This was a drawing done by Hambling in preparation for the portrait now at the Tate. She describes how in this drawing she discovered “the composition for the painting . . . He has the true face of the sad clown, possessing that power I can only call magical to make one laugh and cry at the same moment”.

In this drawing she has captured perfectly this funny/mournful combination, Wall’s face has sadness behind the eyes but with the hints of the faintest smile on his lips.


I admired the sea paintings of hers that I have had the chance to see. So it was doubly interesting to see an etching from her wave series. She successfully conveys the same sense of power and energy in both formats which I think is a great testament to her skill.


The Turner Prize 2016, shortlist exhibition at Tate Britain

On the way to London to see this exhibition I read an article in the Tate magazine about Arte Util – art as tools. It referred, in part, to last year’s Turner prize winner, Assemble, which produced functional objects as art – or put art at the centre of producing functional objects.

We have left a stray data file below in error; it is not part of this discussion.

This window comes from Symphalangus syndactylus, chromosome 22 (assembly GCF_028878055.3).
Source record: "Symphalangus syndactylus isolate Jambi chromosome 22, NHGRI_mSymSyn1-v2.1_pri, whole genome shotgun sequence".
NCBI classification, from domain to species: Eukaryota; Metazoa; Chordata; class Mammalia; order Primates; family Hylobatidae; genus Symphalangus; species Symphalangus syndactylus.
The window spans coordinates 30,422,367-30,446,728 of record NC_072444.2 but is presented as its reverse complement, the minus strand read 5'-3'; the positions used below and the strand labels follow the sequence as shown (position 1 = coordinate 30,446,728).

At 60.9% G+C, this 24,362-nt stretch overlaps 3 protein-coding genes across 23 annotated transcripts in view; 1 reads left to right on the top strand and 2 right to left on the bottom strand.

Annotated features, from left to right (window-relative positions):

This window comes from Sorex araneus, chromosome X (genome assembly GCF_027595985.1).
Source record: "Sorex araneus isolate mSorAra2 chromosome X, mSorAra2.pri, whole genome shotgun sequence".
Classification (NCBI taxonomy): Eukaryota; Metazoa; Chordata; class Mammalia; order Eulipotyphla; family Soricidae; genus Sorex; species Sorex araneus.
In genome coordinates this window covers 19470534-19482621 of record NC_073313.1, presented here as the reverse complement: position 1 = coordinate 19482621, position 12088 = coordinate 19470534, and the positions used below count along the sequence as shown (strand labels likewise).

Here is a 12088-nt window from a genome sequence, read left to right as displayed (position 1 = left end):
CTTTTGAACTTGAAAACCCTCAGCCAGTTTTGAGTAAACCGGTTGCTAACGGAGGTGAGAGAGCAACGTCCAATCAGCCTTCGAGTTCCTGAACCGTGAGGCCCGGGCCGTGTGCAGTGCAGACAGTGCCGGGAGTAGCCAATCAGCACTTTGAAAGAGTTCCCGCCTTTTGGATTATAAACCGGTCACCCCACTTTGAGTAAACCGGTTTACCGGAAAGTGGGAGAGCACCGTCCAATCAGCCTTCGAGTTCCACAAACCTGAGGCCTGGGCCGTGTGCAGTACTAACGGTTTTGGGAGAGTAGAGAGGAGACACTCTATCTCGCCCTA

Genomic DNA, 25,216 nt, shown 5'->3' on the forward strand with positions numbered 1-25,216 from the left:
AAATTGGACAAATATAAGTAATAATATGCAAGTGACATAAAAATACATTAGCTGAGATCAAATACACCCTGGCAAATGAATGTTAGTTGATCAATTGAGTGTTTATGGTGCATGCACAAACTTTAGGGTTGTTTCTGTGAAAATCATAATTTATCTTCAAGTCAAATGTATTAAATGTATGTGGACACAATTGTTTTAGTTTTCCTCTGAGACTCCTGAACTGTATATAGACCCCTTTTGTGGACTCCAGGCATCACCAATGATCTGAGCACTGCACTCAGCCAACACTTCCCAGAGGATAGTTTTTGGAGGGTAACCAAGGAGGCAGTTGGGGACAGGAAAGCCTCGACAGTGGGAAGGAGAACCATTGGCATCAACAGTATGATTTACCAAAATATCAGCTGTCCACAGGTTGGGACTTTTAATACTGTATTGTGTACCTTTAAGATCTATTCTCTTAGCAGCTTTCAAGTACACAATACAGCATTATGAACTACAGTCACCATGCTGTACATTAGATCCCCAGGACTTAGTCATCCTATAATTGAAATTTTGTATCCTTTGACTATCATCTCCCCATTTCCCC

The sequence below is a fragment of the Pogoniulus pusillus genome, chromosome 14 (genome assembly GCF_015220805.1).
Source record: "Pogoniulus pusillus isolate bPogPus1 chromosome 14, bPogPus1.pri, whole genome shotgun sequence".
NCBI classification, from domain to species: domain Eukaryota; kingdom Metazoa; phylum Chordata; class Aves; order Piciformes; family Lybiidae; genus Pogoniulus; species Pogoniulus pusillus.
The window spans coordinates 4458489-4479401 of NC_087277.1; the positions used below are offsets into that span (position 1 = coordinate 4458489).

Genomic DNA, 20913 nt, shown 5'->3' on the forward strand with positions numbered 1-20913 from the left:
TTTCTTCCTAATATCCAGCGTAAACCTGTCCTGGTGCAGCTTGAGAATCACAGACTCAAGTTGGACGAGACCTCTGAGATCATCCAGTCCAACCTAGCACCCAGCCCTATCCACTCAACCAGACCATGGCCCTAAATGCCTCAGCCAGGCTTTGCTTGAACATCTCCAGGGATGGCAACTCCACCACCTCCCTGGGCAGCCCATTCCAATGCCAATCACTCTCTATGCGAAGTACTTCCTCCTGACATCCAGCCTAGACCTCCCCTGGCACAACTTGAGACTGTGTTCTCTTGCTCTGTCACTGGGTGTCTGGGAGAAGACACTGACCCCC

There is no danger of any of this year’s prize shortlist being classified as our Arte Util. In fact the first artist in the exhibition – Helen Marten – does it the other way round, by taking “found” functional objects and assembling them into sculptures.


I like the way that Anthea Hamilton had transformed two rooms of the gallery with wallpaper – one of bricks, the other with clouds. It gave an uncanny sense to the two rooms, walking from the material to the natural and your feelings as you do so. But she will probably be remembered for the giant pair of buttocks framing the doorway in the centre of the room.



Whereas assemble made functional objects as art Josephine Pryde made art from functional objects – a series of kitchen counters on which objects had been placed to leave marks, much in the way that early photography developed. She also exhibited a series of photographs of hands – of tips of fingers or nails as part of everyday activities.


However the one exhibit which really caught my attention and had a great meaning for me was by Michael Dean “United Kingdom poverty line for two adults and two children: twenty thousand four hundred and thirty six pounds sterling as published on 1st September 2016


The work consists of the sum of £20,436 in one penny coins in a pile in the centre of the room, merged with and surrounded by his sculptures.


To me this made the art real, relating it to the life and struggles of many people in this country. Suddenly the other shortlisted artwork seemed somehow of lesser importance, dwarfed by the power and meaning of this piece. If I were a judge I would definitely choose this as a winner.

Load more